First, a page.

EG


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PostPosted: Mon Sep 28, 2020 5:02 pm 
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Egilman wrote:
.To my judgment, there is way too much blue on way too many portions of that ship that were completely undamaged and clearly present as 5-S Sea Blue to make any claim that any portion of her was in 5-D nor support the conclusion that the ship was anything but completely finished in Ms. 11, 5-S Sea Blue....EG


EG, exactly which portions of the ship are you looking at "that were completely undamaged and clearly present as 5-S Sea Blue"? Keep in mind the footage you are using as your basis for your argument of her raising was filmed in June '42, six months after the attack. Six months of her hull being under water.
Also, if she was in MS-11 as you claim then why did she have 5-L on all her upper works above the top of the stacks?

Image


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PostPosted: Mon Sep 28, 2020 10:30 pm 
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Jeff Sharp wrote:
Egilman wrote:
.To my judgment, there is way too much blue on way too many portions of that ship that were completely undamaged and clearly present as 5-S Sea Blue to make any claim that any portion of her was in 5-D nor support the conclusion that the ship was anything but completely finished in Ms. 11, 5-S Sea Blue....EG


EG, exactly which portions of the ship are you looking at "that were completely undamaged and clearly present as 5-S Sea Blue"? Keep in mind the footage you are using as your basis for your argument of her raising was filmed in June '42, six months after the attack.


The starboard hull, the Stacks etc etc, I clearly pointed out what I was showing in my previous post. And yes, the Wee Vee portion was filmed by John Ford on the 9th of June when she was moved into dry dock. You are aware that she was refloated in May? May 19th to be exact? three weeks prior to her dry docking?

Jeff Sharp wrote:
Six months of her hull being under water.
Irrelevant on my opinion, her hull was dry when they were moving her.....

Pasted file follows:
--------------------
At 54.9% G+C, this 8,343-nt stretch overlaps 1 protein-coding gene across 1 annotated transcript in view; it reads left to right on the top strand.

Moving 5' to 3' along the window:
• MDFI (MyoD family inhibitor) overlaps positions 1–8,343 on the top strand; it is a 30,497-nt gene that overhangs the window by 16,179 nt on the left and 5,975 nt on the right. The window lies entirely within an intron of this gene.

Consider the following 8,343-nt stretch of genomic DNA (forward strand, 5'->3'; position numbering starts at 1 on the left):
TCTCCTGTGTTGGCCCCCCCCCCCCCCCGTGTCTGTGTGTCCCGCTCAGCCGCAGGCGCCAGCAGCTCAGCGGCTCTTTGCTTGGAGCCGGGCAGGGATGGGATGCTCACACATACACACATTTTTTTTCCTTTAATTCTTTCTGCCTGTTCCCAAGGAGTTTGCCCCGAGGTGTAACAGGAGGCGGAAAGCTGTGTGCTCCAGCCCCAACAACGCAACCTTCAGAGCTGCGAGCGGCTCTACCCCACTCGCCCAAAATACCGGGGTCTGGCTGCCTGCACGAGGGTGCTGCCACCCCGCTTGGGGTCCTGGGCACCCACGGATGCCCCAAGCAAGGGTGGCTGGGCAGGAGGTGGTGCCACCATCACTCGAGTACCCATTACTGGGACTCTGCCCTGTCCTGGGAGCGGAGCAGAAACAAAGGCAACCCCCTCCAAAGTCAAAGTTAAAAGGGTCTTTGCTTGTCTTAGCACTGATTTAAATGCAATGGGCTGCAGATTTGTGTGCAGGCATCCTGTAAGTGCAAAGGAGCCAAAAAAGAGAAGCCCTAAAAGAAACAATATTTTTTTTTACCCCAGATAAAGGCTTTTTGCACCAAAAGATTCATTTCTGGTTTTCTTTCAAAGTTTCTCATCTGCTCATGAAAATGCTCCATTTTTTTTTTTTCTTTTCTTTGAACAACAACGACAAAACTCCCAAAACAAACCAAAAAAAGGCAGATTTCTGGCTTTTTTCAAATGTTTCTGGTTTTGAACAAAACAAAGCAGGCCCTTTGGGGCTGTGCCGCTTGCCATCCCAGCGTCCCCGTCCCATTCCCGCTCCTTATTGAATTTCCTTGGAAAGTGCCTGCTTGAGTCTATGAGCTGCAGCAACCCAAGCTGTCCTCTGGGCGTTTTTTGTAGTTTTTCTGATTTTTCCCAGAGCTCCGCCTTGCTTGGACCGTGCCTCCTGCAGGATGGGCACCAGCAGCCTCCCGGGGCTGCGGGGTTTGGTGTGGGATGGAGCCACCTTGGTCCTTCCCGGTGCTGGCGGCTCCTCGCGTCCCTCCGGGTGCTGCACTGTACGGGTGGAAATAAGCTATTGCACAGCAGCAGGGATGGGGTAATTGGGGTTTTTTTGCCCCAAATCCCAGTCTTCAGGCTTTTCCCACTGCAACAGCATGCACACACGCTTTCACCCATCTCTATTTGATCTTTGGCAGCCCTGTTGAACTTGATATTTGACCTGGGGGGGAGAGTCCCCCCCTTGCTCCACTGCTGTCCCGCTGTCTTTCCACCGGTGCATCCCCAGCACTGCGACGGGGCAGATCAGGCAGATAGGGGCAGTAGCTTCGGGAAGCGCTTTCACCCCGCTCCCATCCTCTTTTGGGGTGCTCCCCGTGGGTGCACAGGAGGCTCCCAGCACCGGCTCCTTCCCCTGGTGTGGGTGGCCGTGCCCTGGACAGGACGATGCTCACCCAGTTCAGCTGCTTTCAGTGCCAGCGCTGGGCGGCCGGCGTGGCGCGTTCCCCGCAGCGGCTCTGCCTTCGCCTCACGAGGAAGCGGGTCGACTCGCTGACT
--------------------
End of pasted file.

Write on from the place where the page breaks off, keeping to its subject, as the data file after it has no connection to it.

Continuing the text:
Jeff Sharp wrote:
Also, if she was in MS-11 as you claim then why did she have 5-L on all her upper works above the top of the stacks?


Measure 11 as ordered in the September revised Ships-2 was exactly as Measure 1 substituting 5-S Sea Blue and 5-H Haze Grey

The documents are there specifying what the ordered Measure 11 actually was.... I do not see how anyone can argue otherwise. Ships at that time that were painted in overall 5-S were repainting to what Kimmel said in his memo, which was subject to the revision to Ships-2, essentially, they jumped the gun so to speak...

My evidence of this....

https://www.shipcamouflage.com/ships2_1_41_chapter3.htm

Ships-2 January '41,

General Directions Common to All Systems.

All approximately vertical surfaces above the top of the stacks shall be painted Light Gray 5-L in all the systems. Some of the plates are incorrect in that they fail to show this detail.

Dark Gray System. (Measure 1)

Paint all vertical surfaces, such as sides of hull, sides of superstructure, stacks, lower masts (but not pole masts), etc., Dark Gray 5-D.

https://www.shipcamouflage.com/ships2_9_41_chapter2.htm

Ships-2, rev. 1 September '41,

General Directions Common to All Measures.

All pole masts and their yards, and slender upper works above approximately the top of the superstructure masses shall be painted Haze gray 5-H and measures 12, 13 and 14.

Sea Blue System. (Measure 11)

Vertical surfaces from boot-topping to top of superstructure masses, pole masts, yards, slender upper works above level of top superstructure masses, Sea Blue, 5-S.

Horizontal surfaces, Deck Blue, 20-B.

PACIFIC FLEET CONFIDENTIAL NOTICE NO.15 CN-41 10/6/41....

Paragraph 9 (last paragraph)